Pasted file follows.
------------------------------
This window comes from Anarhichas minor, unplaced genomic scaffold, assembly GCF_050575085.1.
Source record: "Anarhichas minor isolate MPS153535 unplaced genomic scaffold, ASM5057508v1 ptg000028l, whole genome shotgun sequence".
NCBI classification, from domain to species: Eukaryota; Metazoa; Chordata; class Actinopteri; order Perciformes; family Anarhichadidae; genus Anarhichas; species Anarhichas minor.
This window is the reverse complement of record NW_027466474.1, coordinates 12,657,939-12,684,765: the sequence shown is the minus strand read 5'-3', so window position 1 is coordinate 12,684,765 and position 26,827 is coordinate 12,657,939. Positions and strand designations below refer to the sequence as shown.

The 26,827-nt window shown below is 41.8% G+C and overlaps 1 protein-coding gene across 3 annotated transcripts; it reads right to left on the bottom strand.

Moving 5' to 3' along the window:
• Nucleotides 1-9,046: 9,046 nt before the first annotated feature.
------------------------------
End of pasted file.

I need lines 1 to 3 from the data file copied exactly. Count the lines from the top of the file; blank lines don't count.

This window comes from Anarhichas minor, unplaced genomic scaffold, assembly GCF_050575085.1.
Source record: "Anarhichas minor isolate MPS153535 unplaced genomic scaffold, ASM5057508v1 ptg000028l, whole genome shotgun sequence".
NCBI classification, from domain to species: Eukaryota; Metazoa; Chordata; class Actinopteri; order Perciformes; family Anarhichadidae; genus Anarhichas; species Anarhichas minor.